Is Sugarcane Bioplastic Biodegradable?

Is Sugarcane Bioplastic Biodegradable?

Bioplastics are one of the most amazing inventions in the last century. The continuous development of bioplastics to address solid waste issues due to plastic use in the past few decades is very promising. Find out what makes bioplastics truly exciting.

Bioplastic from sugarcane bagasse, also called sugarcane bioplastic, is one of the main types of biobased plastics today. Sugarcane polyethylene is manufactured into a host of different plastic products, from food utensils to medical devices. But how are bioplastics made? Are plant-based biodegradable products truly better for the environment? We attempt to answer these questions today to make sense of how plastic has become the central problem in ecological protection.

Is Sugar Cane Plastic Biodegradable?

Is sugarcane bioplastic biodegradable? 

In a nutshell, yes, sugarcane plastics are biodegradable. However, it’s important to make some distinctions about the breakdown process of organic materials and something created with biomass.

There are several classes of bioplastics manufactured globally, and not all of them degrade in how you think. People often imagine that bioplastics will break down the way rotting garbage does.

Rotting garbage essentially will turn into constituent molecules like water and carbon dioxide, and these molecules will certainly not harm the earth. However, in the case of bioplastics, the path to degradation is not so straightforward. Like conventional plastics, bioplastics are very much stable, and they are also very much resistant to degradation.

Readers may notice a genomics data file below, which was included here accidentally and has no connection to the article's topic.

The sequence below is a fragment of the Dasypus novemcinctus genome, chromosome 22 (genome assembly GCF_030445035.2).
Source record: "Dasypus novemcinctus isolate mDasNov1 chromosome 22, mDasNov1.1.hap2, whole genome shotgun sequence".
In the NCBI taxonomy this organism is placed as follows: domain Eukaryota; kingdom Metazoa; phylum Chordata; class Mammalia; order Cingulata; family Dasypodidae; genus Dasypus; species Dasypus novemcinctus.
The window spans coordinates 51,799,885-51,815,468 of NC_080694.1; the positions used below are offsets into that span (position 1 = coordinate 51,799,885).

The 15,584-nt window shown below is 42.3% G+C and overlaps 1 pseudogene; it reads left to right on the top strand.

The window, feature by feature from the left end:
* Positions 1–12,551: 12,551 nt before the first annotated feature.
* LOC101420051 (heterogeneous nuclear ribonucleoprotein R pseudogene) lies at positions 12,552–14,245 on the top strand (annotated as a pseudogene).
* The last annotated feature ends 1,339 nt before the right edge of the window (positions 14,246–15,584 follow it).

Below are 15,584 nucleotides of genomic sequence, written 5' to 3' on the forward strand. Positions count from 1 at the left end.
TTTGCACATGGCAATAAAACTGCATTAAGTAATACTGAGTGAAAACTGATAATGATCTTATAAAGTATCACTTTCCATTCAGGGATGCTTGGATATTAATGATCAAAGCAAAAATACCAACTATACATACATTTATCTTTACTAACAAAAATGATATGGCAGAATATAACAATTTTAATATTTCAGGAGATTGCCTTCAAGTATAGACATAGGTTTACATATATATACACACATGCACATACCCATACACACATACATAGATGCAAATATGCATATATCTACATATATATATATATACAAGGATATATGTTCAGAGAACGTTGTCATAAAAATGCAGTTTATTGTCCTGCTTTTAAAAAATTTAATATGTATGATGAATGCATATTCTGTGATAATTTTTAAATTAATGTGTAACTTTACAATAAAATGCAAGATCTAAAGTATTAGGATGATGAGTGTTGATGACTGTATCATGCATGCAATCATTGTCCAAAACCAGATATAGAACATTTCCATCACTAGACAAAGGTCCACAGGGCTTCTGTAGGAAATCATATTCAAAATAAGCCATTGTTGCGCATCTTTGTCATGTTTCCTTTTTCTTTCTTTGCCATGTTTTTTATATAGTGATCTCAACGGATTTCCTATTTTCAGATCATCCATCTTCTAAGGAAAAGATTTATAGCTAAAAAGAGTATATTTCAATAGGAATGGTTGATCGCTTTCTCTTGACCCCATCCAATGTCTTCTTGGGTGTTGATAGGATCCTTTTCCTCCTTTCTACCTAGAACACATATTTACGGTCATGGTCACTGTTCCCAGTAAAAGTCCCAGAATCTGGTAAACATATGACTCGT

This means that if a bioplastic container were not recycled or broken down properly, it would behave much like conventional plastic. It will only break down at the physical level, turning into nano plastics, but it will remain essentially intact. This is the main problem with all sorts of plastics, too.

Should there be proper collection and the right facilities nearby, then bioplastics are certainly a better choice for consumers. Not all bioplastics can or should be recycled anyway. Some of them can be just broken down chemically, minus the environmental harm.

The problem is that bioplastics require specific parameters before they break down sufficiently: the presence of oxygen, heat, and the bacteria that eats the plastic and turns the plastic into the constituent parts that we talked about earlier.

Yes, it is a complicated route for bioplastics, and the lack of clarity as to what these plastics can and cannot do can complicate things further. Consumers must be more aware of what they buy and use.

Another important distinction that we’d like to raise here is that some plastic products are marked “biobased” but are not wholly made from biomass feedstock.

Some biobased plastics contain 30% biomass feedstock material, while the rest of the plastic is still derived from petroleum products. In the long term, these plastics barely help with the cause of protecting the environment because there are too little biomass and very little incentive to recycle the plastic.

Why Is Sugarcane Bad for The Environment?